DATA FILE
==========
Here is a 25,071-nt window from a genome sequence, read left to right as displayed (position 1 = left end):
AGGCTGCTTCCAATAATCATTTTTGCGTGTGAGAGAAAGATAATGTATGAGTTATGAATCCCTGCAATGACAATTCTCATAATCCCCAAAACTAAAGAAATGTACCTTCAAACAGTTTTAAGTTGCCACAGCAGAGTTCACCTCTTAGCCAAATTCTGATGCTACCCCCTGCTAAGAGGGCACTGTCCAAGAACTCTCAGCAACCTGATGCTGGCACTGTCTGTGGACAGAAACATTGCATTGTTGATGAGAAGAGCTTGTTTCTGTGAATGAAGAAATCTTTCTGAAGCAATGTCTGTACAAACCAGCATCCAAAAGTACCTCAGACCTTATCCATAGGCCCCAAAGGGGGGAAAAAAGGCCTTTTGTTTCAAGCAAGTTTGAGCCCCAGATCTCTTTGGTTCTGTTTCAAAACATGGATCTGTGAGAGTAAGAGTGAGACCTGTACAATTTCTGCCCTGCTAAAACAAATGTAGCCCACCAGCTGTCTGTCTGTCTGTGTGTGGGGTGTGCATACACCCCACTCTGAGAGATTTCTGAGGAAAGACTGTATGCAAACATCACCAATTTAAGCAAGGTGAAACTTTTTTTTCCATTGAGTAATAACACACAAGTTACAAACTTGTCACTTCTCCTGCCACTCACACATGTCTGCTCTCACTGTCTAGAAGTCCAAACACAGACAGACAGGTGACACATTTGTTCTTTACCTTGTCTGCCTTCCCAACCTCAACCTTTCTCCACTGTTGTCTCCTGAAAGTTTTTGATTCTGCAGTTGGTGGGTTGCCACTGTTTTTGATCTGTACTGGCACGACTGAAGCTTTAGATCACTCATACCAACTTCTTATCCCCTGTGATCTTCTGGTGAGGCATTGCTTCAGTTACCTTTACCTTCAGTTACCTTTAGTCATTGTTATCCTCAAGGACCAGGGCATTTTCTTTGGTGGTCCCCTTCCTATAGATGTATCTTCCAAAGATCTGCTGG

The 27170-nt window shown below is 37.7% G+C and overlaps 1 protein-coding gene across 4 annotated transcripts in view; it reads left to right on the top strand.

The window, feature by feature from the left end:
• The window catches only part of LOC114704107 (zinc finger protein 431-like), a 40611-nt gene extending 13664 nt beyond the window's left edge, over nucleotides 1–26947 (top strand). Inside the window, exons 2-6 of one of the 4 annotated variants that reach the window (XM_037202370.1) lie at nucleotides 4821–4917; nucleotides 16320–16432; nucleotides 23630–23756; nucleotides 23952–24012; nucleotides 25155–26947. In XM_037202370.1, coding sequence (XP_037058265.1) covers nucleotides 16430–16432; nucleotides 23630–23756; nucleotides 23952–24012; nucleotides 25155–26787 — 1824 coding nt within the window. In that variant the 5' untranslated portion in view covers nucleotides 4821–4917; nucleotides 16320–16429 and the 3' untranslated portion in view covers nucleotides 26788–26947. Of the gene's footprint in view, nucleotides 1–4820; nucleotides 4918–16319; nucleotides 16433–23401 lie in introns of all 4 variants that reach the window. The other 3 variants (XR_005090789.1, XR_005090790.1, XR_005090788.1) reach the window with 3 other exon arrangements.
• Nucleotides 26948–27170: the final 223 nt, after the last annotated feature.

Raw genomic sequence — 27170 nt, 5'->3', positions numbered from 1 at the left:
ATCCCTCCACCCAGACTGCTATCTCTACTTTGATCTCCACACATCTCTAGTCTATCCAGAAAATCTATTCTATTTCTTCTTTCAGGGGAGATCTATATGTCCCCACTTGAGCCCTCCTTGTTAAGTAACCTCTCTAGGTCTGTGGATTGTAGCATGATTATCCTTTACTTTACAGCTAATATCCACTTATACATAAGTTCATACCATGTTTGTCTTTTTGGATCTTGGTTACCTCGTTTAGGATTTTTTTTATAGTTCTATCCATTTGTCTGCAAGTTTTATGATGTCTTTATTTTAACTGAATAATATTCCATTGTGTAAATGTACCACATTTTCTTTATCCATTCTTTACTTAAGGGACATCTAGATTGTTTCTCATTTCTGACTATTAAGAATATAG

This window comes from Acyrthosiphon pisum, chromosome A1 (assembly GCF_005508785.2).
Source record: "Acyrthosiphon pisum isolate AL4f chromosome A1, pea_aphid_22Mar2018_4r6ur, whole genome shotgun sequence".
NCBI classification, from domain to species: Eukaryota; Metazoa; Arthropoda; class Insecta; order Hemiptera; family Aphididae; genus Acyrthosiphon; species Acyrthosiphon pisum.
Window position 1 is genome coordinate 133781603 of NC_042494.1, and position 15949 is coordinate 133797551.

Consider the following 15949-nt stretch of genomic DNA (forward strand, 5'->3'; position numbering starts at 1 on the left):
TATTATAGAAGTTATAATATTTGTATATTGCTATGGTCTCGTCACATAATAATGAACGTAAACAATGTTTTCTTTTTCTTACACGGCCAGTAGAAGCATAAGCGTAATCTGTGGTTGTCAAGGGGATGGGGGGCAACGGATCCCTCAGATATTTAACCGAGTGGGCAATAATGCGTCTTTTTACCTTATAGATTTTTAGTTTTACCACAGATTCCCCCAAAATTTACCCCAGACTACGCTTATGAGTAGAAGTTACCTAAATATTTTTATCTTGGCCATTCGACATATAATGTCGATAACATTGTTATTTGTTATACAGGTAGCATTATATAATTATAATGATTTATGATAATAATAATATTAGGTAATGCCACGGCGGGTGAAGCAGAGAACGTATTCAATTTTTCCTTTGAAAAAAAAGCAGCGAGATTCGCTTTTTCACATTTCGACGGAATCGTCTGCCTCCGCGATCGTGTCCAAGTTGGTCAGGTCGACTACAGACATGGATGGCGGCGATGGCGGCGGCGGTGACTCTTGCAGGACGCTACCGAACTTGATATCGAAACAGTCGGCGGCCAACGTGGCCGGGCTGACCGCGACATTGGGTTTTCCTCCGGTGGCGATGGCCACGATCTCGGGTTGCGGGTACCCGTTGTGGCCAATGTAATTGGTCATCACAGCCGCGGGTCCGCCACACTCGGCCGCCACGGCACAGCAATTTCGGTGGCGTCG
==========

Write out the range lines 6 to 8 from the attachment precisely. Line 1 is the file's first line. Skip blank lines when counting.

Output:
• Nucleotides 26948–27170: the final 223 nt, after the last annotated feature.

Raw genomic sequence — 27170 nt, 5'->3', positions numbered from 1 at the left:
ATCCCTCCACCCAGACTGCTATCTCTACTTTGATCTCCACACATCTCTAGTCTATCCAGAAAATCTATTCTATTTCTTCTTTCAGGGGAGATCTATATGTCCCCACTTGAGCCCTCCTTGTTAAGTAACCTCTCTAGGTCTGTGGATTGTAGCATGATTATCCTTTACTTTACAGCTAATATCCACTTATACATAAGTTCATACCATGTTTGTCTTTTTGGATCTTGGTTACCTCGTTTAGGATTTTTTTTATAGTTCTATCCATTTGTCTGCAAGTTTTATGATGTCTTTATTTTAACTGAATAATATTCCATTGTGTAAATGTACCACATTTTCTTTATCCATTCTTTACTTAAGGGACATCTAGATTGTTTCTCATTTCTGACTATTAAGAATATAG